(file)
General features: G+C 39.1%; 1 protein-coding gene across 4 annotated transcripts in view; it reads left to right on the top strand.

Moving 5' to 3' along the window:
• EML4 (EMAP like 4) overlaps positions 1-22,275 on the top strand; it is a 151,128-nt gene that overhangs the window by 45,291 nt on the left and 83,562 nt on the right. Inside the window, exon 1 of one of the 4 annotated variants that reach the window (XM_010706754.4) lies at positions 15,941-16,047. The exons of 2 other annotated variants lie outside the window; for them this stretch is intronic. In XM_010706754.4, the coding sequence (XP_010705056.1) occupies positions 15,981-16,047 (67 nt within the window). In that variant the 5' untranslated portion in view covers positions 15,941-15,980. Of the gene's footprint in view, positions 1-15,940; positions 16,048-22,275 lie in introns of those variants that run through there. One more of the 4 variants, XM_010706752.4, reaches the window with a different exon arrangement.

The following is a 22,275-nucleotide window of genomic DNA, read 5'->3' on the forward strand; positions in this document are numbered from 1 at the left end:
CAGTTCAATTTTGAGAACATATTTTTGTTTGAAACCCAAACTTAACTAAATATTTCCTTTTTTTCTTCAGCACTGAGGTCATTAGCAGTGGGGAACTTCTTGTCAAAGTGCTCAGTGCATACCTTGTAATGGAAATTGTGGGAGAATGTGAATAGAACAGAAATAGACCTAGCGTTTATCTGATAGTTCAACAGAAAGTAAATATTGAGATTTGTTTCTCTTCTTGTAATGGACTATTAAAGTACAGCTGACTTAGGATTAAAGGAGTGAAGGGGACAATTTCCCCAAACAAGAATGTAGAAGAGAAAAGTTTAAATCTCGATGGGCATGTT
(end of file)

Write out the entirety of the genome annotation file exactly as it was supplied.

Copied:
General features: G+C 39.1%; 1 protein-coding gene across 4 annotated transcripts in view; it reads left to right on the top strand.

Moving 5' to 3' along the window:
• EML4 (EMAP like 4) overlaps positions 1-22,275 on the top strand; it is a 151,128-nt gene that overhangs the window by 45,291 nt on the left and 83,562 nt on the right. Inside the window, exon 1 of one of the 4 annotated variants that reach the window (XM_010706754.4) lies at positions 15,941-16,047. The exons of 2 other annotated variants lie outside the window; for them this stretch is intronic. In XM_010706754.4, the coding sequence (XP_010705056.1) occupies positions 15,981-16,047 (67 nt within the window). In that variant the 5' untranslated portion in view covers positions 15,941-15,980. Of the gene's footprint in view, positions 1-15,940; positions 16,048-22,275 lie in introns of those variants that run through there. One more of the 4 variants, XM_010706752.4, reaches the window with a different exon arrangement.

The following is a 22,275-nucleotide window of genomic DNA, read 5'->3' on the forward strand; positions in this document are numbered from 1 at the left end:
CAGTTCAATTTTGAGAACATATTTTTGTTTGAAACCCAAACTTAACTAAATATTTCCTTTTTTTCTTCAGCACTGAGGTCATTAGCAGTGGGGAACTTCTTGTCAAAGTGCTCAGTGCATACCTTGTAATGGAAATTGTGGGAGAATGTGAATAGAACAGAAATAGACCTAGCGTTTATCTGATAGTTCAACAGAAAGTAAATATTGAGATTTGTTTCTCTTCTTGTAATGGACTATTAAAGTACAGCTGACTTAGGATTAAAGGAGTGAAGGGGACAATTTCCCCAAACAAGAATGTAGAAGAGAAAAGTTTAAATCTCGATGGGCATGTT